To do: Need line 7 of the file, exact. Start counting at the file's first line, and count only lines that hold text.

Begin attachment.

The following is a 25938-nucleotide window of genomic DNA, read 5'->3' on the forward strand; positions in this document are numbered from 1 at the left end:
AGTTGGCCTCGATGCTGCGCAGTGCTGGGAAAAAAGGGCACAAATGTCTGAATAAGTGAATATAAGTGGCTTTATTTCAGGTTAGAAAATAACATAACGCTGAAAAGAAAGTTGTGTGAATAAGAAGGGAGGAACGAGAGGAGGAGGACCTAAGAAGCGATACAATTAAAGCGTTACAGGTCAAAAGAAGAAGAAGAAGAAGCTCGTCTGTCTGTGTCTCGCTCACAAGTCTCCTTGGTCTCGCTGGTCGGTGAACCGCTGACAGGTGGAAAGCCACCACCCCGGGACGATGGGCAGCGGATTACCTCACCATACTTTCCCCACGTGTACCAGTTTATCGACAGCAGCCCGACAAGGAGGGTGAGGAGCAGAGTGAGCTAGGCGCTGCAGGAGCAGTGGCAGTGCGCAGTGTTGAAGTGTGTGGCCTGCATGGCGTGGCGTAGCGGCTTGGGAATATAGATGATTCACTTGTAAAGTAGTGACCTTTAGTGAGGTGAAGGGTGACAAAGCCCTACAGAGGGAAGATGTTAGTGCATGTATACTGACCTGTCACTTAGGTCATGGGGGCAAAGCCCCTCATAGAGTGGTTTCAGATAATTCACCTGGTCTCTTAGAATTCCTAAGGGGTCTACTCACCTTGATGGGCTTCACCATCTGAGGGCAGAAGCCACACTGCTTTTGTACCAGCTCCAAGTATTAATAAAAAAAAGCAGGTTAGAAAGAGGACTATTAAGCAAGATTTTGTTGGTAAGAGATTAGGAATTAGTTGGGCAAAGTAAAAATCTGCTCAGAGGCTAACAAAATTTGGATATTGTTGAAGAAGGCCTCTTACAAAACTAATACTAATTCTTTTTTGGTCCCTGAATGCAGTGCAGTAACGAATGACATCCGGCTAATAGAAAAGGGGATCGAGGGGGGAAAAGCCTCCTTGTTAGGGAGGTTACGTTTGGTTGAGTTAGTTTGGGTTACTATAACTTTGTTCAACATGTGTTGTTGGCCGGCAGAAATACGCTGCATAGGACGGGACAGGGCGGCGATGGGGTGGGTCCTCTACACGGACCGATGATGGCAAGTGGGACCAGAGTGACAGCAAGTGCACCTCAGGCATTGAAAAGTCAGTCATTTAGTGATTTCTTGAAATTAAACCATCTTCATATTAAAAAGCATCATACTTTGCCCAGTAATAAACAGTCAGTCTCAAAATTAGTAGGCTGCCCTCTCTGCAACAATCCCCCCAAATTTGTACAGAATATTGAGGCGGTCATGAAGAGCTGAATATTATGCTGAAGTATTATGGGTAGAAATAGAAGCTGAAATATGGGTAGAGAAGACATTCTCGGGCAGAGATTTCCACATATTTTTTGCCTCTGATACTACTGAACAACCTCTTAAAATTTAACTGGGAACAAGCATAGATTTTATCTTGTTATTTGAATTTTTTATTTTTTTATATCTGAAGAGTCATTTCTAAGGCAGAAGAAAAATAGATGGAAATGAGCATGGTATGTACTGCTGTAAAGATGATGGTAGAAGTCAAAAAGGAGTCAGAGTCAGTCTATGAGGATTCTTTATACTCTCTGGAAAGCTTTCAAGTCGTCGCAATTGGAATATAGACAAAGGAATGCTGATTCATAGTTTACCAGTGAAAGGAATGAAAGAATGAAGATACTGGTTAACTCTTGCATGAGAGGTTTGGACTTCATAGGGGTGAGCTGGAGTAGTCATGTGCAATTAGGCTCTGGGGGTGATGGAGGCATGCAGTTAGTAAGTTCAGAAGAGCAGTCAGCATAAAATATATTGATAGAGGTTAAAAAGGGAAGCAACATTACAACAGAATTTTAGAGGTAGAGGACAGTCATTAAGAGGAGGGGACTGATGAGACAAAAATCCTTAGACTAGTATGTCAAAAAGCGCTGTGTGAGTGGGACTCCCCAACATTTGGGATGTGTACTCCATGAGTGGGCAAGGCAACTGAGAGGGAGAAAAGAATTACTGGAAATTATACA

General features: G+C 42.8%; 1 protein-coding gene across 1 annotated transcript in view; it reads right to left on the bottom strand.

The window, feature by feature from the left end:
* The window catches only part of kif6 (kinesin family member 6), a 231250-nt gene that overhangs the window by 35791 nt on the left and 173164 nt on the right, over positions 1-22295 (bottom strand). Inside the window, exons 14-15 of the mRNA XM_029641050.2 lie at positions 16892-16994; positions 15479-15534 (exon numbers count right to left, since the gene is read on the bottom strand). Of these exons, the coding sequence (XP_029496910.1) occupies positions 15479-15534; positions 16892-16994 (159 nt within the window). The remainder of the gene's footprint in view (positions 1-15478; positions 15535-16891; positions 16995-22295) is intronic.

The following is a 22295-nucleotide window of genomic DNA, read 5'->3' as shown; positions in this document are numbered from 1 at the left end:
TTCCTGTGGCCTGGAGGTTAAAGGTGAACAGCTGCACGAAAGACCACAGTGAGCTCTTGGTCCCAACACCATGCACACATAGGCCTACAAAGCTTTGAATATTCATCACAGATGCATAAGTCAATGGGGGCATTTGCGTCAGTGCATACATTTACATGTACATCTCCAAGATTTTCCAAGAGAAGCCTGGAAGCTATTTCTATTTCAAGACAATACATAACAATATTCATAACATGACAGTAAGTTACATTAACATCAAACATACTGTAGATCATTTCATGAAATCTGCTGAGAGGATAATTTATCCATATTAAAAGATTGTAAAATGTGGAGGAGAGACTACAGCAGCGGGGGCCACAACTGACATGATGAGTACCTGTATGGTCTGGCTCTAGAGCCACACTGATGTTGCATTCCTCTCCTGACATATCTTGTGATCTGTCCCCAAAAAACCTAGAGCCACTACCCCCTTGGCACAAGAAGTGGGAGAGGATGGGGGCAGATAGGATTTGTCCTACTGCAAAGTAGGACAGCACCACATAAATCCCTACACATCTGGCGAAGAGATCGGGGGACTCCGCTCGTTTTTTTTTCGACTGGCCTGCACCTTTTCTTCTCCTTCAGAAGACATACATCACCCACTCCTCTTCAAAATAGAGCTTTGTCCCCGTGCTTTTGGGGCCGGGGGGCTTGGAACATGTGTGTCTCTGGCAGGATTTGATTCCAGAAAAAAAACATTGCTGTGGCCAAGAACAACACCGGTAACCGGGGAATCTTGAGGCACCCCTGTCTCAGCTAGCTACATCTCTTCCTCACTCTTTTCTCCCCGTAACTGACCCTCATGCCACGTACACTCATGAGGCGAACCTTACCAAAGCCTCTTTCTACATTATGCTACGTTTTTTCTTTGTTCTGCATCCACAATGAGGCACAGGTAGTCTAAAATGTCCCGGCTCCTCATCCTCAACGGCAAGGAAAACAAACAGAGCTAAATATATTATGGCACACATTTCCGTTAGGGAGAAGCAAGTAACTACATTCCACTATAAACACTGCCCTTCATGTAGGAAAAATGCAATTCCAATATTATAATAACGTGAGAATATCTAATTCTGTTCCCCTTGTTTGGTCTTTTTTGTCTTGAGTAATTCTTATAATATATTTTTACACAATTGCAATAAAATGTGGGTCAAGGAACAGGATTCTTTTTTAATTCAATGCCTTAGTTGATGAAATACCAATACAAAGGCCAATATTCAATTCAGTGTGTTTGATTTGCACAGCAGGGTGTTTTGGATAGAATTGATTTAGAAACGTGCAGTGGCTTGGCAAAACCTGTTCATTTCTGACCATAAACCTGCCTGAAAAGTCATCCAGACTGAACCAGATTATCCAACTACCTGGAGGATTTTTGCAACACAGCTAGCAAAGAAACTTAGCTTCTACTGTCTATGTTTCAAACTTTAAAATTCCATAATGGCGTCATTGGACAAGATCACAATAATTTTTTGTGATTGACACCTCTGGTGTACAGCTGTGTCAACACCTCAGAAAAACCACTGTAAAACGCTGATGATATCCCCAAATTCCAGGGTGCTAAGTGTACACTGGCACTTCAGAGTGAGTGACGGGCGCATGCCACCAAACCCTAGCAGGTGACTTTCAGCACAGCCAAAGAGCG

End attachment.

TTCCTGTGGCCTGGAGGTTAAAGGTGAACAGCTGCACGAAAGACCACAGTGAGCTCTTGGTCCCAACACCATGCACACATAGGCCTACAAAGCTTTGAATATTCATCACAGATGCATAAGTCAATGGGGGCATTTGCGTCAGTGCATACATTTACATGTACATCTCCAAGATTTTCCAAGAGAAGCCTGGAAGCTATTTCTATTTCAAGACAATACATAACAATATTCATAACATGACAGTAAGTTACATTAACATCAAACATACTGTAGATCATTTCATGAAATCTGCTGAGAGGATAATTTATCCATATTAAAAGATTGTAAAATGTGGAGGAGAGACTACAGCAGCGGGGGCCACAACTGACATGATGAGTACCTGTATGGTCTGGCTCTAGAGCCACACTGATGTTGCATTCCTCTCCTGACATATCTTGTGATCTGTCCCCAAAAAACCTAGAGCCACTACCCCCTTGGCACAAGAAGTGGGAGAGGATGGGGGCAGATAGGATTTGTCCTACTGCAAAGTAGGACAGCACCACATAAATCCCTACACATCTGGCGAAGAGATCGGGGGACTCCGCTCGTTTTTTTTTCGACTGGCCTGCACCTTTTCTTCTCCTTCAGAAGACATACATCACCCACTCCTCTTCAAAATAGAGCTTTGTCCCCGTGCTTTTGGGGCCGGGGGGCTTGGAACATGTGTGTCTCTGGCAGGATTTGATTCCAGAAAAAAAACATTGCTGTGGCCAAGAACAACACCGGTAACCGGGGAATCTTGAGGCACCCCTGTCTCAGCTAGCTACATCTCTTCCTCACTCTTTTCTCCCCGTAACTGACCCTCATGCCACGTACACTCATGAGGCGAACCTTACCAAAGCCTCTTTCTACATTATGCTACGTTTTTTCTTTGTTCTGCATCCACAATGAGGCACAGGTAGTCTAAAATGTCCCGGCTCCTCATCCTCAACGGCAAGGAAAACAAACAGAGCTAAATATATTATGGCACACATTTCCGTTAGGGAGAAGCAAGTAACTACATTCCACTATAAACACTGCCCTTCATGTAGGAAAAATGCAATTCCAATATTATAATAACGTGAGAATATCTAATTCTGTTCCCCTTGTTTGGTCTTTTTTGTCTTGAGTAATTCTTATAATATATTTTTACACAATTGCAATAAAATGTGGGTCAAGGAACAGGATTCTTTTTTAATTCAATGCCTTAGTTGATGAAATACCAATACAAAGGCCAATATTCAATTCAGTGTGTTTGATTTGCACAGCAGGGTGTTTTGGATAGAATTGATTTAGAAACGTGCAGTGGCTTGGCAAAACCTGTTCATTTCTGACCATAAACCTGCCTGAAAAGTCATCCAGACTGAACCAGATTATCCAACTACCTGGAGGATTTTTGCAACACAGCTAGCAAAGAAACTTAGCTTCTACTGTCTATGTTTCAAACTTTAAAATTCCATAATGGCGTCATTGGACAAGATCACAATAATTTTTTGTGATTGACACCTCTGGTGTACAGCTGTGTCAACACCTCAGAAAAACCACTGTAAAACGCTGATGATATCCCCAAATTCCAGGGTGCTAAGTGTACACTGGCACTTCAGAGTGAGTGACGGGCGCATGCCACCAAACCCTAGCAGGTGACTTTCAGCACAGCCAAAGAGCG